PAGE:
Once, when we were newlyweds, he came springing into the bedroom at 5 a.m. and BOUNCED the mattress, saying “Get up! Get up!  It’s a beautiful day!” After he recovered, he promised he’d never do that again. The bruises around his neck faded quickly, and I wasn’t arrested.

The down side of his morning cheer, of course, is that by 7 p.m. he’s become Eeyore.  I woulldn’t go so far as to say that I’m Tigger at that point, because I’m old now and the energy isn’t quite as fresh as it used to be.  But I’m maybe more like Pooh, cheerful in a quiet way and looking forward to an evening of good conversation, maybe some TV, maybe a walk outside in the good weather.  Understand, the conversation has to be fairly brief because he’s asleep on the sofa by 7:05. If he’s outdoors, we do much better.  He loves outdoors, and he’ll even stay awake while we take a walk.  As for watching TV, that’s a solitary activity for me even if he’s in the same room. Sometimes his snoring drowns out the sound.

Why?  Why are so many couples on completely different clocks?  Beats me.  Must be that old “opposites attract” thing going on.  There’s no point in complaining about it. He’s not going to change, and neither am I. So we’ve learned to adapt and accept, and to realize that our best “together” hours are around noon until maybe three or four.  That’s cool.  We’re both awake, feeling good, and able to communicate without bloodshed.

Compromise can be a beautiful thing 🙂


The Locket

Draft a post with three parts, each unrelated to the other, but create a common thread between them by including the same item — an object, a symbol, a place — in each part.


World War I had come to America.  After sitting by for too long, the country was finally mobilizing to enter the European  mess, and America’s young men were signing up by the thousands to go “Over There” to keep the enemy from actually invading America. The eyes of the world were on  the war effort in the United States, hoping that this young, energetic country could put an end to the misery.

Joe wanted to give his sweetheart something to remember him by. One day he spotted the perfect gift; a beautiful gold locket with pink flowers embossed on the cover. He persuaded Annie to have her picture made, and he did the same. The tiny portraits faced each other when the locket was opened, and Joe like to think they were embracing when the locket was closed. 


Fran was a neat, orderly person. She couldn’t stand mess, and she’d never understand how people could keep things in attics, sheds, barns and basements that would never be used again. The house she and Ed had just purchased proved to be a rat’s nest of discarded boxes, trunks, suitcases and bags that they hadn’t noticed in the main part of the house. Everything had been shoved under the rafters, into dark corners, anywhere it could be covered and camouflaged. But now, Fran and Ed were faced with the job of clearing it all out.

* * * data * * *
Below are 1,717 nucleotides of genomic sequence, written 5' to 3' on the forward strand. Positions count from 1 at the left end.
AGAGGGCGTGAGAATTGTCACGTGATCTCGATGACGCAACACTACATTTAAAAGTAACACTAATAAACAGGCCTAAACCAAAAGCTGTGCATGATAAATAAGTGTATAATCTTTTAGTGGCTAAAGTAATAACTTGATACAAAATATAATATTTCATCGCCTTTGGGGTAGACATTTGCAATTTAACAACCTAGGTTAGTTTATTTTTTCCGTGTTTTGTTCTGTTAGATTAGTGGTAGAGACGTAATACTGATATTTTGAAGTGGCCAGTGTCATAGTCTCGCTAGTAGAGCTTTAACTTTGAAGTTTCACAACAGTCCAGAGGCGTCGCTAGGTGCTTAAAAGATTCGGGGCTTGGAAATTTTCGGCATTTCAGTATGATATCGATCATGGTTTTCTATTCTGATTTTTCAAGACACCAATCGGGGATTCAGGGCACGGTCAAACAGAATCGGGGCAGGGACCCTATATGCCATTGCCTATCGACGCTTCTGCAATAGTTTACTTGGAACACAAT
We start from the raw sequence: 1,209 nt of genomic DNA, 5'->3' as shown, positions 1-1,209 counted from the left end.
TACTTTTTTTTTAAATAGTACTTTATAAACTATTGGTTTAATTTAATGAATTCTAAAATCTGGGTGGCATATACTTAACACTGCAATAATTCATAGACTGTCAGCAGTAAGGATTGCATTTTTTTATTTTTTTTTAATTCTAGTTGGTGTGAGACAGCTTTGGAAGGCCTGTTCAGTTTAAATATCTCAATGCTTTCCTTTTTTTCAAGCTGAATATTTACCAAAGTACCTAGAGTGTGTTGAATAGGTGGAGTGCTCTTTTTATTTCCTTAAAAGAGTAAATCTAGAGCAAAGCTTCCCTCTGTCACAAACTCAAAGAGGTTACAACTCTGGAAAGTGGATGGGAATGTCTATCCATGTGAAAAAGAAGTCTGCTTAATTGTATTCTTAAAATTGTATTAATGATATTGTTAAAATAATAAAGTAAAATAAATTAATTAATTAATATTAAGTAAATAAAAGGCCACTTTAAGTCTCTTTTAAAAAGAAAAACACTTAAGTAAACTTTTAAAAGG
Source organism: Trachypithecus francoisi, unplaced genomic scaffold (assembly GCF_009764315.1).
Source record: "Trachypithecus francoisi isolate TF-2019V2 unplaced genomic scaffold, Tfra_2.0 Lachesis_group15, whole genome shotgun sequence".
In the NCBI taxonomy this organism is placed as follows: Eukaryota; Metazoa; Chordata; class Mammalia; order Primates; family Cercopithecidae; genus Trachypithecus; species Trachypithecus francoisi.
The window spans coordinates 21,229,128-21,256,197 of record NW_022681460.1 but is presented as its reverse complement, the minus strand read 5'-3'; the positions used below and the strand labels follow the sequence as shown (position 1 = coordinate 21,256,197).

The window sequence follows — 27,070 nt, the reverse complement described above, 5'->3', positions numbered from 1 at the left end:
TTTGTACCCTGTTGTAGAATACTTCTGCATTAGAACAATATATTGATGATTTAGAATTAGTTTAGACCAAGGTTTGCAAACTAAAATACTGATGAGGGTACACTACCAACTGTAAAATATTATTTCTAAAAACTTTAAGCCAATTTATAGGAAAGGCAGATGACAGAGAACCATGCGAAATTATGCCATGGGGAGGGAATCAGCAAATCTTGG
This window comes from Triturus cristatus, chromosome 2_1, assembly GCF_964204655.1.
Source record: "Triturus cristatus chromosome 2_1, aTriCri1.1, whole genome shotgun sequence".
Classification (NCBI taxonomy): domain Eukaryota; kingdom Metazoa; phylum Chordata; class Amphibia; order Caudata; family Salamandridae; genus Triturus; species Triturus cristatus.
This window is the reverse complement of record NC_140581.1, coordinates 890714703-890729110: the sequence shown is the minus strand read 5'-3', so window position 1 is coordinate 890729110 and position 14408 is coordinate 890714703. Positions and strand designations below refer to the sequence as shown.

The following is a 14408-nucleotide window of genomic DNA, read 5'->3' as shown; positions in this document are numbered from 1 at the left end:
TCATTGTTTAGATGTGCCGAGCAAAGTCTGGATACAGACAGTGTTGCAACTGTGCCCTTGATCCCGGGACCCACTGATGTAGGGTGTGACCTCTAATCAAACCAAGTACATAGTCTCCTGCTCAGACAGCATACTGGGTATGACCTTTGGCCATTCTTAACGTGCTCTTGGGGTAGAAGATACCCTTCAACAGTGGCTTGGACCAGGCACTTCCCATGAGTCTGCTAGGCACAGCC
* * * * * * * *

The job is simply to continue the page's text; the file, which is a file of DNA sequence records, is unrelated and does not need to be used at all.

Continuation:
As she worked, Fran shook her head in disgust.  Moldy, ancient clothing. Mildewed books. Papers that fell apart at a touch.  Ed was thrilled with the discovery of some antique tools, but she only rolled her eyes in despair.

One day, she came across a wooden box.  She blew the dust off, and was surprised at the intricate carving and lovely painted flowers. There was no lock, and the lid opened easily. Inside, there was an assortment of old jewelry. Most of it was junk. But there was one piece, a gold locket with pink flowers embossed on the cover, that struck her fancy.

She decided to keep it.


Lauren loved antique stores. She and Cody had spent many wonderful hours poking into the nooks and crannies of  wonderful shops that had everything from trash to treasure.  Lauren was a crafter, and she was especially adept at taking old jewelry and recycling it into retro pieces that were wildly popular with young women.

As she poked through the pile of jewelry from an estate sale, she paused when the flash of gold struck her eyes. Digging carefully through the mess, she pulled out a lovely old locket that had pink flowers embossed on the front. Carefully opening the locket, she gazed at the faded faces of a young man in World War I uniform and a pretty young woman with thick, piled-up hair. Wondering about their story, she decided to buy the locket.

One day, after she had cleaned it up and decided to leave it intact, she noticed a handsome young man browsing through her shop. He paid special attention to the jewelry.  She walked over to him, asking if she could help.

“Yeah, I really like this old-fashioned locket.  I’m looking for something special to give my girlfriend before I leave for Afghanistan. Can you tell me how much it costs?”


My Biography

If you could have any author –living or dead – write your biography, who would you choose?


Jane Austen, because her elegant use of the language appeals to the English teacher in me: because of her humor and insight into human nature.

Georgette Heyer, because of her delightful characters and her laugh-out-loud humor. The people in her stories get into the most ridiculous predicaments, yet almost everyone lives happily ever after.

Elizabeth Cadell, for her humor, grace, and gentleness.

Humor gets the prize.  Elegance comes in second. Impeccable research and understanding of human nature also get the nod. Any one of these three women would be just fine with me.